Swaken opens with ‘Imazighen’, a rollicking celebration of the richness of ethnic diversity. The song’s refrain (‘We (North African natives) are all true Amazighs‘) is sung in Tamazight, the language of the Amazigh Berbers, Mansour’s ancestors. “In the past the Amazigh people were discouraged from speaking their language, and were derided by many [classical] Arabic-speakers,” she says.  “Today this is changing. The language is taught in schools, and young people are reclaiming and celebrating their Amazigh roots.”

Variously inspired by Gnawa music, the lamenting Aita folksong of the west-central Moroccan countryside and the Ahwach collective performance tradition of southern Morocco, ‘Wahia Wahia’ is a rallying cry for solidarity; a diorama in which drums crash, effects echo, voices weave and portals open. ‘Zaino’ reimagines the poetic Hassani love songs of southern Morocco/Mauritania via pentatonic melodies, a sinewy Ethiopian flavour and that fierce all-stops-out rock. “It’s about the fight for women’s freedom of expression,” says Mansour, “as well as a love letter to beauty and kindness.”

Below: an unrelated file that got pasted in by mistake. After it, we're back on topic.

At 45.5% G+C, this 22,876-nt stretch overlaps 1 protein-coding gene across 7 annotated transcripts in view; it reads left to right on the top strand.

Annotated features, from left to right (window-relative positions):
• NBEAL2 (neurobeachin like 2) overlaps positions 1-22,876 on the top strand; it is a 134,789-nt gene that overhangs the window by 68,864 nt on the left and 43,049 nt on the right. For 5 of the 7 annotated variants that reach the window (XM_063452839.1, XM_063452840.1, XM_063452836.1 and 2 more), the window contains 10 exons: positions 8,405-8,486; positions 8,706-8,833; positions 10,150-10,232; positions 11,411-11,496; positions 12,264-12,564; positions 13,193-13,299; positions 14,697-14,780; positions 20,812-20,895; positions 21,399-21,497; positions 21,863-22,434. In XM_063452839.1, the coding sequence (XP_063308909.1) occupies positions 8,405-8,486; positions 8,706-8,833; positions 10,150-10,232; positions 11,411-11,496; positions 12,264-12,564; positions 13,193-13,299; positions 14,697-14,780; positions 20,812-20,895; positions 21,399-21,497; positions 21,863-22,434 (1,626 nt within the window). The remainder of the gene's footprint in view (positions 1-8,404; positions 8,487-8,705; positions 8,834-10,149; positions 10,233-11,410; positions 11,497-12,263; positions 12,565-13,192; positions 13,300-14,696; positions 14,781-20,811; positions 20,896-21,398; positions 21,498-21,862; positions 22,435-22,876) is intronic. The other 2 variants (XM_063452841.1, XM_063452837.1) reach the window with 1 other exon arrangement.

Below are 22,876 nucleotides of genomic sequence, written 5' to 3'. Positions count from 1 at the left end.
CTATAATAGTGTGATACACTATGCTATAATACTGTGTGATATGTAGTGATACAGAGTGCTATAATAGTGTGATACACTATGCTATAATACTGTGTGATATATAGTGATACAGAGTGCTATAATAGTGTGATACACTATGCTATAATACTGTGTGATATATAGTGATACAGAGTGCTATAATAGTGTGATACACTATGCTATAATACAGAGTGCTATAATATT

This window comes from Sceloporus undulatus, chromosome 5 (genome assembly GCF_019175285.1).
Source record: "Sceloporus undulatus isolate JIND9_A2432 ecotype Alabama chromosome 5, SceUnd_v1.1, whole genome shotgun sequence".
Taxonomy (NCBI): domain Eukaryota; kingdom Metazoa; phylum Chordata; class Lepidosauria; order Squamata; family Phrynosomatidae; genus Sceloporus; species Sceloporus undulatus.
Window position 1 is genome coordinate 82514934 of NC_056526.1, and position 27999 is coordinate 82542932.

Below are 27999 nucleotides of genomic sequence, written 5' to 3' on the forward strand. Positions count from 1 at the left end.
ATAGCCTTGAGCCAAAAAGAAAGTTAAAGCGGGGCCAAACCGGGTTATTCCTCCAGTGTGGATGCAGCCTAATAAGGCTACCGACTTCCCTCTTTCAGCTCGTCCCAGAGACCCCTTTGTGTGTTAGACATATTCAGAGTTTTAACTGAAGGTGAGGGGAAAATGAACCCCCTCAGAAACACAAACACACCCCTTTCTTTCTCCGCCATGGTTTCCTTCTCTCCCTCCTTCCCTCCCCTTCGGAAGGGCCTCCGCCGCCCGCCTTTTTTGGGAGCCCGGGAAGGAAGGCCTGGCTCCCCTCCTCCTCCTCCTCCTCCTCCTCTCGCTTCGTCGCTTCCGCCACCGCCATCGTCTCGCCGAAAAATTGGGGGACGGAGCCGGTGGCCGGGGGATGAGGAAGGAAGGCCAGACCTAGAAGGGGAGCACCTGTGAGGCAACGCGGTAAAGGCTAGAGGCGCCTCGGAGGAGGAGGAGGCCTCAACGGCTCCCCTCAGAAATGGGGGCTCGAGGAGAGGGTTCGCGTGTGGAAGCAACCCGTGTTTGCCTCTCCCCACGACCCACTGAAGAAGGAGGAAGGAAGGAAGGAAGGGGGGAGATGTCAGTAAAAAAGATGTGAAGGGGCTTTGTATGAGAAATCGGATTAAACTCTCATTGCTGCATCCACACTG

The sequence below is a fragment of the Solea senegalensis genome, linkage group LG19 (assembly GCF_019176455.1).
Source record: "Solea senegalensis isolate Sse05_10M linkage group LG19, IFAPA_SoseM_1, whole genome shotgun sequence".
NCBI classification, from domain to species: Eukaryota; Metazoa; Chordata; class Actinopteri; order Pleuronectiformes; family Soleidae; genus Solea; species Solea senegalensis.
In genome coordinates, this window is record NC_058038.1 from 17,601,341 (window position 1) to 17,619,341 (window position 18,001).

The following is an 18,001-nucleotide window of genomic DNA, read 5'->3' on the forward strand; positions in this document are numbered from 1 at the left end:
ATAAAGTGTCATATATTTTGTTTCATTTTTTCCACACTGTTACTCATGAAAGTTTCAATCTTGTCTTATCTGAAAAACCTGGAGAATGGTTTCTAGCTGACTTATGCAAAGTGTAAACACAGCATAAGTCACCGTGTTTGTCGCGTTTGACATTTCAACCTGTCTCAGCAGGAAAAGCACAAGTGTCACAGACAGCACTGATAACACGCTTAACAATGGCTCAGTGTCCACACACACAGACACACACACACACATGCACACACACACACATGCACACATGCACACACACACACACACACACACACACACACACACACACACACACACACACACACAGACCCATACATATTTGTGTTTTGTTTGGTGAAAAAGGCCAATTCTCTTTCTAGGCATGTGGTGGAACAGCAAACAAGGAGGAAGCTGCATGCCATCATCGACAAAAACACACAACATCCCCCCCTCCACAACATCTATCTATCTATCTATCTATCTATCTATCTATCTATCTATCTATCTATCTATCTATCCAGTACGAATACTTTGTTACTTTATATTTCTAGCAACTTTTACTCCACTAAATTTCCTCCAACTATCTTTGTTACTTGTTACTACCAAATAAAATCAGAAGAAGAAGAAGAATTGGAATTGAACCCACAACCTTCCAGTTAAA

Music from north-east Morocco and influences from Tunisia and Algeria feed ‘AmmA’ [sic], a track infused with flutes, percussion and looping chords, and where Mansour’s passionate ululations underscore a warrior vibe that recalls the traditional Maori haka war dance. “Awaken, women/Rise, women/I am not half a man/That time is over,” she declaims, railing against the oppression found in archaic systems. “Everyone, repeat after us…”

A reversed peul flute intro, and ‘Bangoro’ gathers pace until it morphs into an electro-yelping, ’70s riffing, psychedelic blues-rock excursion that veers into West Africa; ‘IWAIWA FUNK’ is played on electric mandole, sung in the higher-pitched vocal style found in Morocco’s High Atlas mountains, and themed to remind us that life is short, resentment is futile and dance – whirling, hair-whipping dance – is a conduit to the soul.

‘Ya Leilo’ is a fragrant mix of Gnawa and Hassani music, Mauritanian rock, loping Tuareg rhythms and the percussive Houara music from Taroudant in south western Morocco. ‘Hezalli’, Swaken‘s only non-original tune, is a sublime traditional Jewish Yemenite song written by Mutahhar Ali Al-Eriyani: “I used to sing this song a long time ago,” says Mansour, who plays electric mandole throughout. “I thought about the difficulties Yemen is facing, and the culture that the tribes from Yemen maybe brought to Morocco.”